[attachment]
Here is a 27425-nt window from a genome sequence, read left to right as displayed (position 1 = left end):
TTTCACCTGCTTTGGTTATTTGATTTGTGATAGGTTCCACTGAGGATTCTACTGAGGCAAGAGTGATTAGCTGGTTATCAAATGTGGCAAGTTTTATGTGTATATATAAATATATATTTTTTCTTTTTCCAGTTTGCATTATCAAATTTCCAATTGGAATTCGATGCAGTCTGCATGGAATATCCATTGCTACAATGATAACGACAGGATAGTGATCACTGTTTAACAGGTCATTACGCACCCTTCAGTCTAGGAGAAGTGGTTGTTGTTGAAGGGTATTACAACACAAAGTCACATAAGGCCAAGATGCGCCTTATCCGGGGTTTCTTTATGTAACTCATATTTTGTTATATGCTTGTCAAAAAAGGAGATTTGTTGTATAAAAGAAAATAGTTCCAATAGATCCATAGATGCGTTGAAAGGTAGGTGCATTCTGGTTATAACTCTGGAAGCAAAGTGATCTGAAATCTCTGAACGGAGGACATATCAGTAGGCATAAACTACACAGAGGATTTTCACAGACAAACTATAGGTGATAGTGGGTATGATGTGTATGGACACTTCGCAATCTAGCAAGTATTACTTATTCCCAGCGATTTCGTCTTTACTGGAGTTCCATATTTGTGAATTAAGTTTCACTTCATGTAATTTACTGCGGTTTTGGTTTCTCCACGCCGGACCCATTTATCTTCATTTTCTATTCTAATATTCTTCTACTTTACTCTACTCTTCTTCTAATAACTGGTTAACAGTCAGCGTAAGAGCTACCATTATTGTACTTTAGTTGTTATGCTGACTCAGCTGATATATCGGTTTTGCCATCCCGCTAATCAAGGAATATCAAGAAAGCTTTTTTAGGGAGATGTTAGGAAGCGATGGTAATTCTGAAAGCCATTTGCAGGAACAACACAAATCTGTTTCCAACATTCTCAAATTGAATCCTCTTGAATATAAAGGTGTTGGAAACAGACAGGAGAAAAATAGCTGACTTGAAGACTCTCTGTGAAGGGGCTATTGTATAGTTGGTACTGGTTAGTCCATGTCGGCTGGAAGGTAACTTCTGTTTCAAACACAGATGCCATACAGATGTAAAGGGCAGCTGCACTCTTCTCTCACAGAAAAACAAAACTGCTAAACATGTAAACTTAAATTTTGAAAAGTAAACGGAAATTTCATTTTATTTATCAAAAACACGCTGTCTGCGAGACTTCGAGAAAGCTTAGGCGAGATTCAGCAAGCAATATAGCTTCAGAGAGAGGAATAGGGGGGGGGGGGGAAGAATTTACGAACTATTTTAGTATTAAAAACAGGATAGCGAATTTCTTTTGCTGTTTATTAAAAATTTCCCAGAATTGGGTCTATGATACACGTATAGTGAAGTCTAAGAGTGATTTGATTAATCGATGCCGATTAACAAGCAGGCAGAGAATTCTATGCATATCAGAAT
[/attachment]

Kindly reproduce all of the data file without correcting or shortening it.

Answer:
Here is a 27425-nt window from a genome sequence, read left to right as displayed (position 1 = left end):
TTTCACCTGCTTTGGTTATTTGATTTGTGATAGGTTCCACTGAGGATTCTACTGAGGCAAGAGTGATTAGCTGGTTATCAAATGTGGCAAGTTTTATGTGTATATATAAATATATATTTTTTCTTTTTCCAGTTTGCATTATCAAATTTCCAATTGGAATTCGATGCAGTCTGCATGGAATATCCATTGCTACAATGATAACGACAGGATAGTGATCACTGTTTAACAGGTCATTACGCACCCTTCAGTCTAGGAGAAGTGGTTGTTGTTGAAGGGTATTACAACACAAAGTCACATAAGGCCAAGATGCGCCTTATCCGGGGTTTCTTTATGTAACTCATATTTTGTTATATGCTTGTCAAAAAAGGAGATTTGTTGTATAAAAGAAAATAGTTCCAATAGATCCATAGATGCGTTGAAAGGTAGGTGCATTCTGGTTATAACTCTGGAAGCAAAGTGATCTGAAATCTCTGAACGGAGGACATATCAGTAGGCATAAACTACACAGAGGATTTTCACAGACAAACTATAGGTGATAGTGGGTATGATGTGTATGGACACTTCGCAATCTAGCAAGTATTACTTATTCCCAGCGATTTCGTCTTTACTGGAGTTCCATATTTGTGAATTAAGTTTCACTTCATGTAATTTACTGCGGTTTTGGTTTCTCCACGCCGGACCCATTTATCTTCATTTTCTATTCTAATATTCTTCTACTTTACTCTACTCTTCTTCTAATAACTGGTTAACAGTCAGCGTAAGAGCTACCATTATTGTACTTTAGTTGTTATGCTGACTCAGCTGATATATCGGTTTTGCCATCCCGCTAATCAAGGAATATCAAGAAAGCTTTTTTAGGGAGATGTTAGGAAGCGATGGTAATTCTGAAAGCCATTTGCAGGAACAACACAAATCTGTTTCCAACATTCTCAAATTGAATCCTCTTGAATATAAAGGTGTTGGAAACAGACAGGAGAAAAATAGCTGACTTGAAGACTCTCTGTGAAGGGGCTATTGTATAGTTGGTACTGGTTAGTCCATGTCGGCTGGAAGGTAACTTCTGTTTCAAACACAGATGCCATACAGATGTAAAGGGCAGCTGCACTCTTCTCTCACAGAAAAACAAAACTGCTAAACATGTAAACTTAAATTTTGAAAAGTAAACGGAAATTTCATTTTATTTATCAAAAACACGCTGTCTGCGAGACTTCGAGAAAGCTTAGGCGAGATTCAGCAAGCAATATAGCTTCAGAGAGAGGAATAGGGGGGGGGGGGGAAGAATTTACGAACTATTTTAGTATTAAAAACAGGATAGCGAATTTCTTTTGCTGTTTATTAAAAATTTCCCAGAATTGGGTCTATGATACACGTATAGTGAAGTCTAAGAGTGATTTGATTAATCGATGCCGATTAACAAGCAGGCAGAGAATTCTATGCATATCAGAAT